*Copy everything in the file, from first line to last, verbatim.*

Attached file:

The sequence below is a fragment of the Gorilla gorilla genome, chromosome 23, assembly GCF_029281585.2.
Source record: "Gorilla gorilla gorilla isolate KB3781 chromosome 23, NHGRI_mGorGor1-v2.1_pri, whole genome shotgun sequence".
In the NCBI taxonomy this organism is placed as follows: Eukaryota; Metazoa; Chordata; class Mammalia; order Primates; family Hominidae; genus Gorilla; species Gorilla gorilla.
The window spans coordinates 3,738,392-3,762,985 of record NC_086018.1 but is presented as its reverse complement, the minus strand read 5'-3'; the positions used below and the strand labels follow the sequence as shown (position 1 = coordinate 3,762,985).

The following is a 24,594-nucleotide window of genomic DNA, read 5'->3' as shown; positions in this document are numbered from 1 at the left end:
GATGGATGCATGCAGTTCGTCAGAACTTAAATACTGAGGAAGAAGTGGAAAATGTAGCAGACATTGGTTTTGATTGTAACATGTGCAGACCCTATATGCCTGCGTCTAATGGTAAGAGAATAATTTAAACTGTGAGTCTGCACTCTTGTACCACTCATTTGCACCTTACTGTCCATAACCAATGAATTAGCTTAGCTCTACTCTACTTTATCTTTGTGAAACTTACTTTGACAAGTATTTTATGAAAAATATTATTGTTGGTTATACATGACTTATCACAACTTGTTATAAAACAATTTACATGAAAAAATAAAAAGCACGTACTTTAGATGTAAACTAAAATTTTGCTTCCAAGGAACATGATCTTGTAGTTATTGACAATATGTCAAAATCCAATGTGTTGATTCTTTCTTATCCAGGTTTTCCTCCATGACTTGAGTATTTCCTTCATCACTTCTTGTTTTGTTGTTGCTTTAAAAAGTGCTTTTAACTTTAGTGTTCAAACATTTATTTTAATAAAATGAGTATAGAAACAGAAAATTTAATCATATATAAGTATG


The sequence below is a fragment of the Gorilla gorilla genome, chromosome 23, assembly GCF_029281585.2.
Source record: "Gorilla gorilla gorilla isolate KB3781 chromosome 23, NHGRI_mGorGor1-v2.1_pri, whole genome shotgun sequence".
In the NCBI taxonomy this organism is placed as follows: Eukaryota; Metazoa; Chordata; class Mammalia; order Primates; family Hominidae; genus Gorilla; species Gorilla gorilla.
The window spans coordinates 3,738,392-3,762,985 of record NC_086018.1 but is presented as its reverse complement, the minus strand read 5'-3'; the positions used below and the strand labels follow the sequence as shown (position 1 = coordinate 3,762,985).

The following is a 24,594-nucleotide window of genomic DNA, read 5'->3' as shown; positions in this document are numbered from 1 at the left end:
GATGGATGCATGCAGTTCGTCAGAACTTAAATACTGAGGAAGAAGTGGAAAATGTAGCAGACATTGGTTTTGATTGTAACATGTGCAGACCCTATATGCCTGCGTCTAATGGTAAGAGAATAATTTAAACTGTGAGTCTGCACTCTTGTACCACTCATTTGCACCTTACTGTCCATAACCAATGAATTAGCTTAGCTCTACTCTACTTTATCTTTGTGAAACTTACTTTGACAAGTATTTTATGAAAAATATTATTGTTGGTTATACATGACTTATCACAACTTGTTATAAAACAATTTACATGAAAAAATAAAAAGCACGTACTTTAGATGTAAACTAAAATTTTGCTTCCAAGGAACATGATCTTGTAGTTATTGACAATATGTCAAAATCCAATGTGTTGATTCTTTCTTATCCAGGTTTTCCTCCATGACTTGAGTATTTCCTTCATCACTTCTTGTTTTGTTGTTGCTTTAAAAAGTGCTTTTAACTTTAGTGTTCAAACATTTATTTTAATAAAATGAGTATAGAAACAGAAAATTTAATCATATATAAGTATG